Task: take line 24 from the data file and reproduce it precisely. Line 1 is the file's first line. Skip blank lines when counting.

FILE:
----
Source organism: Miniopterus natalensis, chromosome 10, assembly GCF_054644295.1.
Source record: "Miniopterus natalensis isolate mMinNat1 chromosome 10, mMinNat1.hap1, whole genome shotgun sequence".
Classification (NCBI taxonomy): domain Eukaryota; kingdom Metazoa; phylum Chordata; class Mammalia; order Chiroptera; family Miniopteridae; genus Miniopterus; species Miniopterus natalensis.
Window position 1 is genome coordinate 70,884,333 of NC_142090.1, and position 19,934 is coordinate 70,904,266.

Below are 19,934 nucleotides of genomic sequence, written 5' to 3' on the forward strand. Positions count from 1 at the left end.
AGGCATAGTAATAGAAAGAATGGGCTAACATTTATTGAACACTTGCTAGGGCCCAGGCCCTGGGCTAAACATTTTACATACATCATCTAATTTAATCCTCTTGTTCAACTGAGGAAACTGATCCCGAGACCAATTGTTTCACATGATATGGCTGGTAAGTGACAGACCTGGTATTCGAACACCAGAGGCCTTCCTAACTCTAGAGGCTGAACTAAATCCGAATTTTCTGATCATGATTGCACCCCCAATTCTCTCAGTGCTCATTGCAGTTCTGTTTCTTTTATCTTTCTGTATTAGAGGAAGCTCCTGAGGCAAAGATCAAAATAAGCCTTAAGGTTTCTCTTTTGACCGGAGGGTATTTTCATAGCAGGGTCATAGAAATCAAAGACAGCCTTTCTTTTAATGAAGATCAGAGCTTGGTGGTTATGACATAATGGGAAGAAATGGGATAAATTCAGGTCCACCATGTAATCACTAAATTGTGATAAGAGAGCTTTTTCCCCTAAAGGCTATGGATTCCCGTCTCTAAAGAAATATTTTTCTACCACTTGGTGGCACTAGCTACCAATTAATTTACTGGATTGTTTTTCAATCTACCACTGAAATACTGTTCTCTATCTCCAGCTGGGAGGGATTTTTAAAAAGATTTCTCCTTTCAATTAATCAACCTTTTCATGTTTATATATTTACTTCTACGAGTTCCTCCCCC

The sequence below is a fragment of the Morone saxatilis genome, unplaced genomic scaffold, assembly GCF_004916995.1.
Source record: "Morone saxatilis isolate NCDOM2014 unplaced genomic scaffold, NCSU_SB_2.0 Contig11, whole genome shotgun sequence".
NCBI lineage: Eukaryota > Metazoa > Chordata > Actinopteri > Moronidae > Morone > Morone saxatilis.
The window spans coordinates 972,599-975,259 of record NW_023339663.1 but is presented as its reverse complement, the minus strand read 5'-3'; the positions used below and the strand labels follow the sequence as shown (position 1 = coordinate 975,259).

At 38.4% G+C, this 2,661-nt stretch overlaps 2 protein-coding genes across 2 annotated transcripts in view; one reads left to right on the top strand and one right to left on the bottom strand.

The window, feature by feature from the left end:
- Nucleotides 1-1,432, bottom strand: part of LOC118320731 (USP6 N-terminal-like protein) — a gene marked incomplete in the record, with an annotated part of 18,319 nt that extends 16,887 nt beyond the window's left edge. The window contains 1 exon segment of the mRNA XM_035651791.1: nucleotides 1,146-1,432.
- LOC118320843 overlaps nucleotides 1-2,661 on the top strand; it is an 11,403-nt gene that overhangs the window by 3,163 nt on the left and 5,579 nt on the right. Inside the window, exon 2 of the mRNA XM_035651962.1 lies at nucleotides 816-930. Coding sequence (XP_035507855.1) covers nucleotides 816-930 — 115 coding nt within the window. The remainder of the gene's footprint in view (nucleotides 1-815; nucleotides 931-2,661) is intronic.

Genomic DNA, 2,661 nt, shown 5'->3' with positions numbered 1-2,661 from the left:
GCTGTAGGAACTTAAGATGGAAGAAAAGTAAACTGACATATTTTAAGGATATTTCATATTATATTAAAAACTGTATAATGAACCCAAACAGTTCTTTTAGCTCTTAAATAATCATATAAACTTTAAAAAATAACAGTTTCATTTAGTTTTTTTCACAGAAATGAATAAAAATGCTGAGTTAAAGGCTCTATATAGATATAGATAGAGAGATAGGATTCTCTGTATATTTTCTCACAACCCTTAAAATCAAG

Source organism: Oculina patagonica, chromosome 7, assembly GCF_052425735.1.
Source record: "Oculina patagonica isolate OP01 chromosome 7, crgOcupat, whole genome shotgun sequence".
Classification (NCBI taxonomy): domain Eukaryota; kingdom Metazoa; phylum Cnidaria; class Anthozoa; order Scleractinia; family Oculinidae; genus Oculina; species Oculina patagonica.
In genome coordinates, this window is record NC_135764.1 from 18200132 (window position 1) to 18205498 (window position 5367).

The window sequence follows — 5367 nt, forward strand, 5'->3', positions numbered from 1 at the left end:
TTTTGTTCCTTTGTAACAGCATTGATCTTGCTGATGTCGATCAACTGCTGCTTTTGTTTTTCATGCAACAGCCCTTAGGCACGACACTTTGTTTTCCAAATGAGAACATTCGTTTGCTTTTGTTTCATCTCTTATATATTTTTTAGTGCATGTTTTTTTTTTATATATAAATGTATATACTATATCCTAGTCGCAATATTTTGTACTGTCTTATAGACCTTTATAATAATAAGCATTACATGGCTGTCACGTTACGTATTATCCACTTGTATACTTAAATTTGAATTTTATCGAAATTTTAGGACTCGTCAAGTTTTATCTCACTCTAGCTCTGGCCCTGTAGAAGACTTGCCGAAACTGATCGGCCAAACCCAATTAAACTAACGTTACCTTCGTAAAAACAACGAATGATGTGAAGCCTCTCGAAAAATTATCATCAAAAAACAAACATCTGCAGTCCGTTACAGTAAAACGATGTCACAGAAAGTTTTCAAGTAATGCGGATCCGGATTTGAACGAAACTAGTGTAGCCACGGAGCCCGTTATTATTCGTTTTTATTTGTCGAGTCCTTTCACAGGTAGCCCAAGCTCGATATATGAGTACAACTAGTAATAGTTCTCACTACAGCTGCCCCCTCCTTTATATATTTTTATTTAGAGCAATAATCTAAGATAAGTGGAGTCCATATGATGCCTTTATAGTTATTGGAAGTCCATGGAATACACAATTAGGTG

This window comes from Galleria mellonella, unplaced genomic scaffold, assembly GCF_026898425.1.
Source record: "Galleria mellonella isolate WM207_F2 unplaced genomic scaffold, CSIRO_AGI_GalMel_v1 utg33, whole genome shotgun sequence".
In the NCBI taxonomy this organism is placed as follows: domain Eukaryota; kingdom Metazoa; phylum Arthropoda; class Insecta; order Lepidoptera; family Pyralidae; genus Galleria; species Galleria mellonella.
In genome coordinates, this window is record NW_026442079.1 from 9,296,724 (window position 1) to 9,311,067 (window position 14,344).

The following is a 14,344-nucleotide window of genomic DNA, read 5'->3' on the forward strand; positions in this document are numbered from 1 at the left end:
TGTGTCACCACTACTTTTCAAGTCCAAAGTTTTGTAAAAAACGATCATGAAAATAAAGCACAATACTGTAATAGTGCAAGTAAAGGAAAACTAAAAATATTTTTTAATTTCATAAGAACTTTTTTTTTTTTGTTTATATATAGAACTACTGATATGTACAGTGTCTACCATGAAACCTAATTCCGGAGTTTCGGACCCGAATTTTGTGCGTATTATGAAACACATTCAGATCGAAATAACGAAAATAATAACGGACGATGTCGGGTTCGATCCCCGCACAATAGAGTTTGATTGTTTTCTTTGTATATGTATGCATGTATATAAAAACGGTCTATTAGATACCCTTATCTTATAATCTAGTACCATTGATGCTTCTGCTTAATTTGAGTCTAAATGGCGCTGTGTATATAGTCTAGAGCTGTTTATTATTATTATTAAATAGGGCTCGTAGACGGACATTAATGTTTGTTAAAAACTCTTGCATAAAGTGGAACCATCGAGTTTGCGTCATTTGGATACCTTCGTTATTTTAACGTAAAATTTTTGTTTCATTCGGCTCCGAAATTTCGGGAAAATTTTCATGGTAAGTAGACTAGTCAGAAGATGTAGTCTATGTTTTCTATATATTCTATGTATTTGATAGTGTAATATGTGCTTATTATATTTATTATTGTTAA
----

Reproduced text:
Source record: "Galleria mellonella isolate WM207_F2 unplaced genomic scaffold, CSIRO_AGI_GalMel_v1 utg33, whole genome shotgun sequence".